You are only as good as your camera, and your ability to use it. That’s the prevailing idea of the popular photography world. You see it in the ads, you see it on the discussions online, it’s implied in every camera review. But if that were true, wouldn’t we all be so much better now? Our cameras have never been so good, nor have they ever relied less upon us to do the technical stuff. Surely, it’s clearer than ever that the best photographs rely on something else: your creativity.
The best photographs are made, not with cameras, but by people willing to take risks, to be part of a larger creative process. They are made by people who take risks, ask questions, put themselves into their work, and for whom the results bring great joy (and at times great frustrations) because the photographs and the creative efforts that go into their making, matter a great deal.
Today I’m launching the Beautiful Anarchy podcast. Stealing the name shamelessly from my book, A Beautiful Anarchy, this weekly podcast is for people (like me) who don’t listen to podcasts, people who don’t have an hour to sit down and listen but who want to explore their creative side and the challenges and joys of the creative life. Each episode is no longer than 15 minutes. Think of it as a short, weekly, if not one-sided, conversation with someone who cares deeply about you beyond your camera and your photographs, someone who knows that so much of what we do depends on bigger stuff, our habits, our mindset, someone who knows that most of us can feel a little alone at times as we wade through what it means to be a creative person in the every day.
My big hope is to begin speaking to a broader audience, to speak to writers and painters and people who dabble in a lot of different things. When a podcast launches, just like when a book is published, much of the initial success in terms of who hears about it, comes from the reviews and ratings on iTunes.
Would you be willing to do me a favour? Would you consider listening to a couple episodes of A Beautiful Anarchy this week and leaving a review on iTunes?
Listen to A Beautiful Anarchy on iTunes
Listen to A Beautiful Anarchy Elsewhere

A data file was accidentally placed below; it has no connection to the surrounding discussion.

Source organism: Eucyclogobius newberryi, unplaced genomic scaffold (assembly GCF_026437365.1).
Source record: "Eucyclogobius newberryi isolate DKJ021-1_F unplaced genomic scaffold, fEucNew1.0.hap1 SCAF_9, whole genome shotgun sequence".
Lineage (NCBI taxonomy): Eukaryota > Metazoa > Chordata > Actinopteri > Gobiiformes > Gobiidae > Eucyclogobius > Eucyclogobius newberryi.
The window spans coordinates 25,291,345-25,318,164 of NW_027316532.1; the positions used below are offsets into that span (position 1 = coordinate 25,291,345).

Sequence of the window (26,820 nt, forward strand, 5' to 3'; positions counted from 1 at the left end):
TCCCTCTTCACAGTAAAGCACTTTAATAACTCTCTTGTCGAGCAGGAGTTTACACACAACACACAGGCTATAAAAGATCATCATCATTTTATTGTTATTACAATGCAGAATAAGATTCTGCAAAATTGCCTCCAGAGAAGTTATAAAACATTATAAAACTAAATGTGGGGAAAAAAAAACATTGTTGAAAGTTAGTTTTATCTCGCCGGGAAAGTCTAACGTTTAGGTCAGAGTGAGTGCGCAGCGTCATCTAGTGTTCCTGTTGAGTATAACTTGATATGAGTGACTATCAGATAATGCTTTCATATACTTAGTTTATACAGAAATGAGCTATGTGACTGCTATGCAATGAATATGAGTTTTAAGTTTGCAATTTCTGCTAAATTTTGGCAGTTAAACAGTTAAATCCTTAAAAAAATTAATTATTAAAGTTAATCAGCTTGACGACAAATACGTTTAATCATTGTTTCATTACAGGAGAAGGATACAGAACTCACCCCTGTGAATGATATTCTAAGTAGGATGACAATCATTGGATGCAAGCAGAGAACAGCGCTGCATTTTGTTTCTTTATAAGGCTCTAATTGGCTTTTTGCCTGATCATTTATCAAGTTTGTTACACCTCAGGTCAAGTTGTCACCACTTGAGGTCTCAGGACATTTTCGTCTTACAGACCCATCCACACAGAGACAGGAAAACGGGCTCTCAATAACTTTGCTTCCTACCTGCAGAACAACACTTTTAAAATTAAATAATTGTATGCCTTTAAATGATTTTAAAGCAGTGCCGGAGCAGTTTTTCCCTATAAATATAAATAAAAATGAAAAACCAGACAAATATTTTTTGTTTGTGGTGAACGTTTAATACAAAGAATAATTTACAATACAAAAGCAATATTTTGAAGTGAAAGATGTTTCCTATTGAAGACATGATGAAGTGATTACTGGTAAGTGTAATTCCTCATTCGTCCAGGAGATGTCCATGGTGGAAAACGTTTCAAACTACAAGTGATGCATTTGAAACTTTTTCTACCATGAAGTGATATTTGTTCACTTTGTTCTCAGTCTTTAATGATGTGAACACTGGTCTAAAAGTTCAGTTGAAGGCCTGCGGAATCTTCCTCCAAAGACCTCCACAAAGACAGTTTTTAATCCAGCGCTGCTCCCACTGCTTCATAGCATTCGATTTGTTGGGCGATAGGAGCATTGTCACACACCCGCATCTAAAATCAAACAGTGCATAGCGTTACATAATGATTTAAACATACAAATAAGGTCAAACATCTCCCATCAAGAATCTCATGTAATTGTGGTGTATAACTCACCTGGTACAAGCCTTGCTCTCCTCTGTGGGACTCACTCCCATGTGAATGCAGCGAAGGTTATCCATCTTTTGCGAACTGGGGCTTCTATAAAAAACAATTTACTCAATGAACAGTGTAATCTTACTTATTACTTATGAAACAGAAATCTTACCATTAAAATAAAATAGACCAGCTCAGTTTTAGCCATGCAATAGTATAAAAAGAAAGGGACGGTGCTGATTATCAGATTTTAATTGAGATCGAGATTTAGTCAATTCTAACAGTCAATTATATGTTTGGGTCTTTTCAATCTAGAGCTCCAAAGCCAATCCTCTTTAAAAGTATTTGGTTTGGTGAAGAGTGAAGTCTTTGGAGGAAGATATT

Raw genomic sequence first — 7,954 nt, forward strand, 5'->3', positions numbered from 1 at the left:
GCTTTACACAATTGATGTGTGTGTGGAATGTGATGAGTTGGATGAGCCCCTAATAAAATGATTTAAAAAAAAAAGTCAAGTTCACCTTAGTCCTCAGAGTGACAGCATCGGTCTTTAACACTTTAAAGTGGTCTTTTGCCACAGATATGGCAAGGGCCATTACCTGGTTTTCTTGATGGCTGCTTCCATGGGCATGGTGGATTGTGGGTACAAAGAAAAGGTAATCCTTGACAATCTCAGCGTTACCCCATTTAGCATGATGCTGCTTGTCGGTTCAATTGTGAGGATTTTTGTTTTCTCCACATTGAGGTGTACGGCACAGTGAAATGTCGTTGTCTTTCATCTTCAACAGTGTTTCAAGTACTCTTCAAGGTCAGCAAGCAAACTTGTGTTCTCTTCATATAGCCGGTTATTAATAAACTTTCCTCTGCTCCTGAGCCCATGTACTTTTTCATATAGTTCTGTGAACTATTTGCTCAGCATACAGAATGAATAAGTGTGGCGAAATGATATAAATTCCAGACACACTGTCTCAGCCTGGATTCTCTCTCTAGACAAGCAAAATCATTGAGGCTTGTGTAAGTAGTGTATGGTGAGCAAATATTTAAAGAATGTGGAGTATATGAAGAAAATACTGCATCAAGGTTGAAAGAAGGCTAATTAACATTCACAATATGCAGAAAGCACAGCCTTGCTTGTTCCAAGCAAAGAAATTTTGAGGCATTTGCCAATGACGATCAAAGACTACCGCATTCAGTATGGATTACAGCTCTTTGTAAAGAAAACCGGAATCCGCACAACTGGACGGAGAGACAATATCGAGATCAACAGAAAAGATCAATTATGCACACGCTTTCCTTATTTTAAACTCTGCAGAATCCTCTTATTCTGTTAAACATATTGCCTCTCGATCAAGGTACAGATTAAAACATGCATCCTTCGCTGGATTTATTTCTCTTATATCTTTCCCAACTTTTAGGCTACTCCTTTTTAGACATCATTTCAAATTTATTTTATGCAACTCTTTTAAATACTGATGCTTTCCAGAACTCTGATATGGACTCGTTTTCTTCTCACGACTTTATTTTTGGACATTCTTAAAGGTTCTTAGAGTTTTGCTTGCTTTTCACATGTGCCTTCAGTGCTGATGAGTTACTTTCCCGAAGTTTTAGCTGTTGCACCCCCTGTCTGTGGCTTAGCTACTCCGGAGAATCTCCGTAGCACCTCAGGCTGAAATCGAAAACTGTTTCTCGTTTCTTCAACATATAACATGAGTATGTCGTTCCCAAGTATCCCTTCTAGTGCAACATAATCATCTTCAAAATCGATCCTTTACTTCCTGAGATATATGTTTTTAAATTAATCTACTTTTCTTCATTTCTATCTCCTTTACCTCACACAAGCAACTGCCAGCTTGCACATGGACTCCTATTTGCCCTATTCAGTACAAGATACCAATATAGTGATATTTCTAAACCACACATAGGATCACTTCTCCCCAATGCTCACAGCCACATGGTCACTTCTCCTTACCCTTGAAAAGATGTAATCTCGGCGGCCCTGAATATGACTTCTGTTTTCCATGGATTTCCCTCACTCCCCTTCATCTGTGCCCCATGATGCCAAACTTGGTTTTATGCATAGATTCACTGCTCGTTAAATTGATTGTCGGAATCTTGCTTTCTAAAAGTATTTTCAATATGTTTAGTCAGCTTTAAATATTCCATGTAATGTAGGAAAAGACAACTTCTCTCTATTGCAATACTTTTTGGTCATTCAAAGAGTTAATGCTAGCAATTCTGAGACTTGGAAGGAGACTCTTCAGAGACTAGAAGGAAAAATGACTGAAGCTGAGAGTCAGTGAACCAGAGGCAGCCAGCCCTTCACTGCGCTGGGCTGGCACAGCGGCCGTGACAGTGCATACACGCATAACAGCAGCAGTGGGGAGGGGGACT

Not sure how to leave a review on iTunes?
I am so excited about this new direction, though it’s not that new. These are the things I’ve been talking about for a long time. It’s just that I want to do that in a broader context for people that not only make photographs, but make other things and want to experience the kind of encouragement and challenge I’ve felt is my calling for the last 10 years. Help me spread the word? More than this, I hope this project helps you, encourages you, and nudges you forward into new and exciting places.
By the way, A Beautiful Anarchy will be published 3 out of every 4 weeks. On the fourth week, I’ll send out On The Make (a monthly email not unlike The Contact Sheet you normally get) but focused more specifically on creativity than photography. If you love The Contact Sheet, I think you’ll love On The Make, but I’m not going to make assumptions. If you don’t want to miss this, and want to start receiving my monthly On The Make email, you’ll need to let me know. Just click here and let me know where to send it.
Fun to listen, thanks for the time. Sony still haven’t build in a creativity option, that would be fun to see. But until then we need to do it with our own creativity and that makes our job so awesome.
What a voice! Wow, David, I discovered your podcast totally by chance and I’m hooked. What was the jazz piece you used in the background? I’d like to know just to listen to it while I try to make “time” for myself 🙂 Keep up the good work. I just subscribed.
Thanks, Jean-Luc! The music is a piece of royalty free music called Acid Jazz by Kevin Macleod – you should be able to find it here: https://freemusicarchive.org/music/Kevin_MacLeod
I just popped by to say I really enjoy this new podcast. It is hitting the right spot right now.
It was only last year when I crashed and burned (turns out I had undiagnosed moderate/severe Depression, now being treated and am stable.) that I have started to come to terms with the idea that making things and leading a creative life is one of the main things that brings me personal joy and a sense of inner-peace in this life. Since then I have been struggling to come to grips with what all of that means, how to define myself, what the creative struggles look like and how to deal with them.
My creative muse leads me to do digital art (toy photography mostly), and now started to create 3D physical models of things. Learning how to embrace that creative side has been one of the largest personal growth journeys I have ever been on (I am currently 45 years old.)
I also have started to realize that my day job, as a software engineer, is a creative endeavour as well, and a lot of the struggles that creatives face – imposter syndrome, fighting motivation to get the job done etc. applies to writing computer code as well. I have realized I have been struggling with these issues for a long time, and only when I started looking at it from the point of view of an artist that I really started to grasp it, and could take steps to grow as a person, both creatively and professionally (and as a nice addition, as a father and husband).
I look forward to the continued discussion thru this podcast.
Yes please I’d love to read On The Make. You keep me going when I start to flag with my photographic endeavour.
Thanks, Sue, just leave your email at this link: https://craftandvision.us2.list-manage.com/subscribe?u=3a17aa8802f4a8960a46d1f26&id=246ad3818c